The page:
This is because we aim for each route to offer a different experience–more of a reason to go back and play the routes you missed after playing through the rest of the game. If each route was a samey romantic route, there’s not much point, no? With Juliet’s route, I aim to make it sorrowful and the most heartfelt and personal to Caleb (she is his childhood friend, after all). Lisabet’s route is primed to be the the most traditionally romantic of them all (Star-crossed lovers? Maybe!). Hannah’s is the one with the most inward-facing, introspective conflict, and as stated, Brynhilde’s is the most high-flying and dramatic. Hopefully, between the heroines and their routes, there’ll be something for everyone!


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Function and Emotion – On Hannah Ritter

Welcome to article #3 of The Combat Report, the developer blog for the alternate-history love and war VN, Steel Hearts. Following the last two articles, this one focuses on Hannah, another heroine.

Minor character details may be “spoiled” ahead, but there are no major spoilers or other plot details that would ruin a first-time read of the VN.

Tomboy Meets World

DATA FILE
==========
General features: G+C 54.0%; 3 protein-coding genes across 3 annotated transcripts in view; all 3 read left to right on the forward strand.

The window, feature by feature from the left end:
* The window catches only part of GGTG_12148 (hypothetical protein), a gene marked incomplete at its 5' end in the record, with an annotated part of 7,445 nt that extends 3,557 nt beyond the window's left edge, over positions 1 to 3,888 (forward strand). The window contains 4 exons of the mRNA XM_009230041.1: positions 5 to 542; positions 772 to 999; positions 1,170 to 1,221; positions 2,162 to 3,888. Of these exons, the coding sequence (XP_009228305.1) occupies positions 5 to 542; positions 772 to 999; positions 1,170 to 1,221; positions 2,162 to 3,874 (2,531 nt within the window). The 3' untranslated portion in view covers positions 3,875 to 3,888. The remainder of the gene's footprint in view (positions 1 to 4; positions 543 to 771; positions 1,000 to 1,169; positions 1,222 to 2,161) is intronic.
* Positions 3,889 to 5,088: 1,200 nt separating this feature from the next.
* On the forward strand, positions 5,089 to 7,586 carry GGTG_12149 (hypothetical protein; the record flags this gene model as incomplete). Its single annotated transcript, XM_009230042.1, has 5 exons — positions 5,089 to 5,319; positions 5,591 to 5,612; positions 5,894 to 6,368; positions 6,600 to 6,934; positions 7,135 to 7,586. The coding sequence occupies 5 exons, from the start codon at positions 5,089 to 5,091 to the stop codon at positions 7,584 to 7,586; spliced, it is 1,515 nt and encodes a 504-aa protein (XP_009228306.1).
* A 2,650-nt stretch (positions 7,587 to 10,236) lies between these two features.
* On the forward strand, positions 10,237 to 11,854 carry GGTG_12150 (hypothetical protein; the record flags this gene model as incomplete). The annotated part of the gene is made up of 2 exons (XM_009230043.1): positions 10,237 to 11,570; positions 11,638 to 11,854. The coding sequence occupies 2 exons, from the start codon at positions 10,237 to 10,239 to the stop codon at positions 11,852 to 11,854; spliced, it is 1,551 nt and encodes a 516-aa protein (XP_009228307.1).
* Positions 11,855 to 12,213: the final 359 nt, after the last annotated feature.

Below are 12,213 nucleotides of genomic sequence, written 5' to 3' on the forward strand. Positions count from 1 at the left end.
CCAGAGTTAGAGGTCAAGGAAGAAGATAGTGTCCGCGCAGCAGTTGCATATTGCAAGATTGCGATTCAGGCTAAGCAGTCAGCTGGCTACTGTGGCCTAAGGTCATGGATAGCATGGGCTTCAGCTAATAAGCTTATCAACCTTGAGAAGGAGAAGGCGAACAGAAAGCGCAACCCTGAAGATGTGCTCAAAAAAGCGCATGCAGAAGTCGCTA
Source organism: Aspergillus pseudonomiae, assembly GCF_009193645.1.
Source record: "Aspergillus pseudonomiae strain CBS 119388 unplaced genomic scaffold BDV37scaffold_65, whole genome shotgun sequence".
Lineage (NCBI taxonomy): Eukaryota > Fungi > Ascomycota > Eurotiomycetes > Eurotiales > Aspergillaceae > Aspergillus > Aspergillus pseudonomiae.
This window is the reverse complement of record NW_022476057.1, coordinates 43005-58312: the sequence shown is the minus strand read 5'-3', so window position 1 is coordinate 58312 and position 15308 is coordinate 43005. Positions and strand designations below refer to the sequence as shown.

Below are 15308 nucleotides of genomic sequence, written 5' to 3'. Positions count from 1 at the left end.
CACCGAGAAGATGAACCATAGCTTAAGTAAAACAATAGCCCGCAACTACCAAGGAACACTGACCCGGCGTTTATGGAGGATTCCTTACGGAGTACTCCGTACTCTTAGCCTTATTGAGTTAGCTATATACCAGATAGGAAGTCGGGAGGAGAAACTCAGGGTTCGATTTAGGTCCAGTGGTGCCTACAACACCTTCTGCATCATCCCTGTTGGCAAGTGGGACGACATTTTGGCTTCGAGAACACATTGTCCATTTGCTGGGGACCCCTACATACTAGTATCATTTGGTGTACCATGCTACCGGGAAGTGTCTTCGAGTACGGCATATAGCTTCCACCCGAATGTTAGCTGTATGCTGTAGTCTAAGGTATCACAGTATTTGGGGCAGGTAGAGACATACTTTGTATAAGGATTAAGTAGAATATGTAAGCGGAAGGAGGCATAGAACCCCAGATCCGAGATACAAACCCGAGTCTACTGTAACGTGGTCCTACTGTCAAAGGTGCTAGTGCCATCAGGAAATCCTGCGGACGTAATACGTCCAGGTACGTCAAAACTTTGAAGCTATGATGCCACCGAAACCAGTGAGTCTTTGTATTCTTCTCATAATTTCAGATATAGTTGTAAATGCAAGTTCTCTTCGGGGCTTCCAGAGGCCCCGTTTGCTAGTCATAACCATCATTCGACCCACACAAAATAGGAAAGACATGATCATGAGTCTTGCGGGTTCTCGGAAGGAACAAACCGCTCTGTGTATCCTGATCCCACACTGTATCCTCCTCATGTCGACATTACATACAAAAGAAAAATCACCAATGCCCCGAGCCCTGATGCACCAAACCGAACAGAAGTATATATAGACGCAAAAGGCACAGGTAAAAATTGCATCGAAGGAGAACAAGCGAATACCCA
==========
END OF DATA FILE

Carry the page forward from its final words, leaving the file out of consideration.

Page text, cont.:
“Scary people don’t have perpetual bedhead.”

Caleb Hartmann

There’s a lot to say on Hannah. She was initially made to fill the role of a delinquent-ish tomboy, one who was a foil to the more straight-laced Brynhilde and a companion to the misfit Lisabet, who she initially “wingmans” for. “Ritter” means “knight” in German, so it’s fitting that she comes into conflict with Brynhilde, who holds another warrior-like name.

[Touch Fluffy Hair]… Art by Gar32.

Tomboy in what way? For one, she looks the part. She has short hair, wears boyish clothing, has a boyish figure. What else? Many tomboys are peppy and energetic, but Hannah, not so much. I pen Hannah as more of a stoic (in the modern sense of the world, not the philosophy). In her “default” state, Hannah is detached and unemotional. Hannah is implicitly concerned with function, utility, and “making things work”. Are these boyish/tomboyish traits? Well, they certainly aren’t girlish, especially since Hannah’s stoicism is often supplanted with a veneer of smugness, sarcasm, or occasional vulgarity. Her true feelings, however, are hard to find (definitely a boyish trait, I think). More on that.

Hannah is utility–making things work, making things easier. Take her design–short hair is easy to maintain (and considering her messy hair, she might not even make more than a cursory attempt). Her boyish clothing (especially so for the time period), jeans and a thick jacket, make sense for what she does. Hannah rides a motorcycle, and works on automotive projects in the school’s motor club. You can’t really ride a bike in a skirt, after all, so jeans make sense, and the jacket protects a bit from dirt or the occasional spill-out. Likewise, the clothing lends itself for her kind of mechanic work–her getup isn’t really something she minds getting dirty and grimy.